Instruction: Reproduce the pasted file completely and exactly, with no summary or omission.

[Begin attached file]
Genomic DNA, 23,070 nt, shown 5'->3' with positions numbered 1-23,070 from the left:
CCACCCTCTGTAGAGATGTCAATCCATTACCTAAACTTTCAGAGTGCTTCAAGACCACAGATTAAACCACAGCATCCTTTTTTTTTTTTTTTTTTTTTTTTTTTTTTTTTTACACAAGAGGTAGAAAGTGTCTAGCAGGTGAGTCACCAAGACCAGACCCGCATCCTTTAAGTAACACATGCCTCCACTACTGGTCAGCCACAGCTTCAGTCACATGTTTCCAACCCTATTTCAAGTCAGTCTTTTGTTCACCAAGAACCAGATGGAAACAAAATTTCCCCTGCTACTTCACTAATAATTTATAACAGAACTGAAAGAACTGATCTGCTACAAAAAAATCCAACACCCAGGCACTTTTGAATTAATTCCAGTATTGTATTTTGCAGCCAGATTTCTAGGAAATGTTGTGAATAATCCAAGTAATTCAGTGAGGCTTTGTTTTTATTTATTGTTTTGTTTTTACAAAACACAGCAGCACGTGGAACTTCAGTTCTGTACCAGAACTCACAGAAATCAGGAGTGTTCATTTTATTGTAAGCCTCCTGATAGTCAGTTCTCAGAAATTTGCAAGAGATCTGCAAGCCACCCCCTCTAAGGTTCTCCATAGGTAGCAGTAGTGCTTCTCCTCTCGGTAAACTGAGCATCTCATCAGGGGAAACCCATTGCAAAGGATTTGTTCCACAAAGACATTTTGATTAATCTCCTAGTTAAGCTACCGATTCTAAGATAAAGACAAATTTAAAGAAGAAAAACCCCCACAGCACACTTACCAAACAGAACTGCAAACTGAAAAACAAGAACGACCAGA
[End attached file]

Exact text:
Genomic DNA, 23,070 nt, shown 5'->3' with positions numbered 1-23,070 from the left:
CCACCCTCTGTAGAGATGTCAATCCATTACCTAAACTTTCAGAGTGCTTCAAGACCACAGATTAAACCACAGCATCCTTTTTTTTTTTTTTTTTTTTTTTTTTTTTTTTTTACACAAGAGGTAGAAAGTGTCTAGCAGGTGAGTCACCAAGACCAGACCCGCATCCTTTAAGTAACACATGCCTCCACTACTGGTCAGCCACAGCTTCAGTCACATGTTTCCAACCCTATTTCAAGTCAGTCTTTTGTTCACCAAGAACCAGATGGAAACAAAATTTCCCCTGCTACTTCACTAATAATTTATAACAGAACTGAAAGAACTGATCTGCTACAAAAAAATCCAACACCCAGGCACTTTTGAATTAATTCCAGTATTGTATTTTGCAGCCAGATTTCTAGGAAATGTTGTGAATAATCCAAGTAATTCAGTGAGGCTTTGTTTTTATTTATTGTTTTGTTTTTACAAAACACAGCAGCACGTGGAACTTCAGTTCTGTACCAGAACTCACAGAAATCAGGAGTGTTCATTTTATTGTAAGCCTCCTGATAGTCAGTTCTCAGAAATTTGCAAGAGATCTGCAAGCCACCCCCTCTAAGGTTCTCCATAGGTAGCAGTAGTGCTTCTCCTCTCGGTAAACTGAGCATCTCATCAGGGGAAACCCATTGCAAAGGATTTGTTCCACAAAGACATTTTGATTAATCTCCTAGTTAAGCTACCGATTCTAAGATAAAGACAAATTTAAAGAAGAAAAACCCCCACAGCACACTTACCAAACAGAACTGCAAACTGAAAAACAAGAACGACCAGA